Thought for the Day - Canon Angela Tilby

Good morning. There’s a rather mysterious passage in the Gospels about a strong man whose property is unassailable as long as he is able to defend it. The only way to get in is to bind the strong man, to tie him up so he is helpless. Then his property can indeed be plundered. During these last few days of the Russian presidential election I have found that Gospel image of the strong man irresistible. Vladimir Putin has certainly wanted to project an image of strength: all those rippling muscles, arm wrestling, riding out with his torso bared. His campaign rhetoric has matched all this. He stands for a strong and victorious Russia.

There are clearly many who respond to that image and that rhetoric. Not as many as once did, perhaps, and there is a big question of how long this particular strong man of Russia can survive. But his achievements so far have been considerable. He has ended the chaos of the Yeltsin era and produced a new prosperity for the urban middle class. Of course it is from those who have benefited most from his rule that the clamour for even greater changes is now coming – changes that he may be reluctant to concede. In the West we tend to believe that his days are numbered, that the protesting journalists, business men and students will prevail – we assume that their values are most like ours. But the image and the rhetoric of the strong man still has appeal especially for those who have not flourished since the fall of communism, and find themselves at sea in the new Russia. There are those whose hearts are lifted by pride in belonging to a great nation whose leader can defend Russia’s interests with forceful speech and action. For them, the strong man who bends society to his will is not an unattractive proposition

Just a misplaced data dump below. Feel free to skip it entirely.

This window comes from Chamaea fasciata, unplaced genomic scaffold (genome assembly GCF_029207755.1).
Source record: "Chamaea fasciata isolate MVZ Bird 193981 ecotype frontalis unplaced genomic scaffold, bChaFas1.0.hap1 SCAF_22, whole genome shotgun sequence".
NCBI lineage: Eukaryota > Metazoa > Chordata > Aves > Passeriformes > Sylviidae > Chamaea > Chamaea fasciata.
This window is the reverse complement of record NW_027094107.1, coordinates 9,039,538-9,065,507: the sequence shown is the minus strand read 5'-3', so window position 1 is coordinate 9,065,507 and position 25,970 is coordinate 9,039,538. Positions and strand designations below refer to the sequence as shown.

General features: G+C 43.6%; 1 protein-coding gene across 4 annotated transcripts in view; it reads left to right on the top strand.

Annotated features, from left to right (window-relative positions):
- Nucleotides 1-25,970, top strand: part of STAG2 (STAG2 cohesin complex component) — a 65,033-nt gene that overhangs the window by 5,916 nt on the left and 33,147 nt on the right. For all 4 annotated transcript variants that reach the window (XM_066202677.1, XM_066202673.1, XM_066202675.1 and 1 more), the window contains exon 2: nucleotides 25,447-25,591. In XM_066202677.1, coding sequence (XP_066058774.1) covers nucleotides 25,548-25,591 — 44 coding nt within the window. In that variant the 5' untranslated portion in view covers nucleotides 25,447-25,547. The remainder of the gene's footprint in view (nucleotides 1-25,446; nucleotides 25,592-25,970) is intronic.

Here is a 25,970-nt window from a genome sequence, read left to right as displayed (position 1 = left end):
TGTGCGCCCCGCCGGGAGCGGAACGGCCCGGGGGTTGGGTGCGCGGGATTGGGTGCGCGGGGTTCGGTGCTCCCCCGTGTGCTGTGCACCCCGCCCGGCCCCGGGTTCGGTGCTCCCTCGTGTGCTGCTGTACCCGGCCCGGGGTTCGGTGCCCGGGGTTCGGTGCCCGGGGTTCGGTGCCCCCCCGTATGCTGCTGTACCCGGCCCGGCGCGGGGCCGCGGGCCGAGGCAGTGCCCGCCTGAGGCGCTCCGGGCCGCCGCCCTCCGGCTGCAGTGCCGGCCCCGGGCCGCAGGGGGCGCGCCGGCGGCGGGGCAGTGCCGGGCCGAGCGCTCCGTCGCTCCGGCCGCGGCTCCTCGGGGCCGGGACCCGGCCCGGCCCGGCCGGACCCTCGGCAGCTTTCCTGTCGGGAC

Though it is not very clear what the strong man of the Gospels is all about you get the sense that ultimately he is doomed. There are two scenarios. Either a stronger man will come and tie him up, break into his fiefdom, and plunder his treasure, or perhaps the rule of the strong men will be abolished for ever. If the first, then look for more of the same; if the second then look for a period of disruption and instability. Either of these could happen in Russia.

We should not underestimate the human heart’s craving for the strong man. Our own institutions are not invulnerable. How often we speak of leaders making their mark, establishing their authority, imposing order and decisiveness. Binding the strong man begins with wanting more than the certainty of servitude. It also means imagining leadership which is more about service than control. Before we can bind the strong man without we need to deal with the one within.

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